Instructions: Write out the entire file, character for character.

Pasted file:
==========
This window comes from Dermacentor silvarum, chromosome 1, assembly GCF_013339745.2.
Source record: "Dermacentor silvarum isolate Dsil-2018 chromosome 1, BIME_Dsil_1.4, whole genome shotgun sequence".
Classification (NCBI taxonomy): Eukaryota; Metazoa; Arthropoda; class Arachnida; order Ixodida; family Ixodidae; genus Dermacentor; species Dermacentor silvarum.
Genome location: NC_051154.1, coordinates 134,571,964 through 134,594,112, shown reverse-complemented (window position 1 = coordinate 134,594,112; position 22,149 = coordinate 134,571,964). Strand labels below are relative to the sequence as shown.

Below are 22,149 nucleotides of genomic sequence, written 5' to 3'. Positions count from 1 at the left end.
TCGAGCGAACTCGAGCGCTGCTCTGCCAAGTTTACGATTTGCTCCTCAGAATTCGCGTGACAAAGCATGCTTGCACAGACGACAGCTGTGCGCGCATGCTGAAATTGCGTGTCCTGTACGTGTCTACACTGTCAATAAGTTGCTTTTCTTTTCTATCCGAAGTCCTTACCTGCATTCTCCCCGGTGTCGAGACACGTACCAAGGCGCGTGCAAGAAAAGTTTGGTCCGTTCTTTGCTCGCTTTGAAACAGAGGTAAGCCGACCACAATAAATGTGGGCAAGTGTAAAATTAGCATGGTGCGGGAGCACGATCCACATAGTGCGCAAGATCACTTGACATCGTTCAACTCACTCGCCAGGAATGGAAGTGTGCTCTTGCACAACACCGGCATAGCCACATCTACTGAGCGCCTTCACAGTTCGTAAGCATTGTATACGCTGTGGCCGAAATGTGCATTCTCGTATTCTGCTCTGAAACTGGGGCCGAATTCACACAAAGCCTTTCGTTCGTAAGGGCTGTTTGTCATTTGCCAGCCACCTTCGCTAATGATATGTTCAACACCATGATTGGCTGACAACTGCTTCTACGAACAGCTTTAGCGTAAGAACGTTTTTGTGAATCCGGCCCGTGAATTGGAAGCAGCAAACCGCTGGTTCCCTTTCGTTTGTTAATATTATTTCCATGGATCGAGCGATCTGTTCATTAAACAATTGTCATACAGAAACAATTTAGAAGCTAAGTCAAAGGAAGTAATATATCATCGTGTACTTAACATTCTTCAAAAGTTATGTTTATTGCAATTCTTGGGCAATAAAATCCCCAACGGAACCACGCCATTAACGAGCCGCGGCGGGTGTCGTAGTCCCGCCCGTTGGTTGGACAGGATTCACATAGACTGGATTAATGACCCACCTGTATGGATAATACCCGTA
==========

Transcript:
This window comes from Dermacentor silvarum, chromosome 1, assembly GCF_013339745.2.
Source record: "Dermacentor silvarum isolate Dsil-2018 chromosome 1, BIME_Dsil_1.4, whole genome shotgun sequence".
Classification (NCBI taxonomy): Eukaryota; Metazoa; Arthropoda; class Arachnida; order Ixodida; family Ixodidae; genus Dermacentor; species Dermacentor silvarum.
Genome location: NC_051154.1, coordinates 134,571,964 through 134,594,112, shown reverse-complemented (window position 1 = coordinate 134,594,112; position 22,149 = coordinate 134,571,964). Strand labels below are relative to the sequence as shown.

Below are 22,149 nucleotides of genomic sequence, written 5' to 3'. Positions count from 1 at the left end.
TCGAGCGAACTCGAGCGCTGCTCTGCCAAGTTTACGATTTGCTCCTCAGAATTCGCGTGACAAAGCATGCTTGCACAGACGACAGCTGTGCGCGCATGCTGAAATTGCGTGTCCTGTACGTGTCTACACTGTCAATAAGTTGCTTTTCTTTTCTATCCGAAGTCCTTACCTGCATTCTCCCCGGTGTCGAGACACGTACCAAGGCGCGTGCAAGAAAAGTTTGGTCCGTTCTTTGCTCGCTTTGAAACAGAGGTAAGCCGACCACAATAAATGTGGGCAAGTGTAAAATTAGCATGGTGCGGGAGCACGATCCACATAGTGCGCAAGATCACTTGACATCGTTCAACTCACTCGCCAGGAATGGAAGTGTGCTCTTGCACAACACCGGCATAGCCACATCTACTGAGCGCCTTCACAGTTCGTAAGCATTGTATACGCTGTGGCCGAAATGTGCATTCTCGTATTCTGCTCTGAAACTGGGGCCGAATTCACACAAAGCCTTTCGTTCGTAAGGGCTGTTTGTCATTTGCCAGCCACCTTCGCTAATGATATGTTCAACACCATGATTGGCTGACAACTGCTTCTACGAACAGCTTTAGCGTAAGAACGTTTTTGTGAATCCGGCCCGTGAATTGGAAGCAGCAAACCGCTGGTTCCCTTTCGTTTGTTAATATTATTTCCATGGATCGAGCGATCTGTTCATTAAACAATTGTCATACAGAAACAATTTAGAAGCTAAGTCAAAGGAAGTAATATATCATCGTGTACTTAACATTCTTCAAAAGTTATGTTTATTGCAATTCTTGGGCAATAAAATCCCCAACGGAACCACGCCATTAACGAGCCGCGGCGGGTGTCGTAGTCCCGCCCGTTGGTTGGACAGGATTCACATAGACTGGATTAATGACCCACCTGTATGGATAATACCCGTA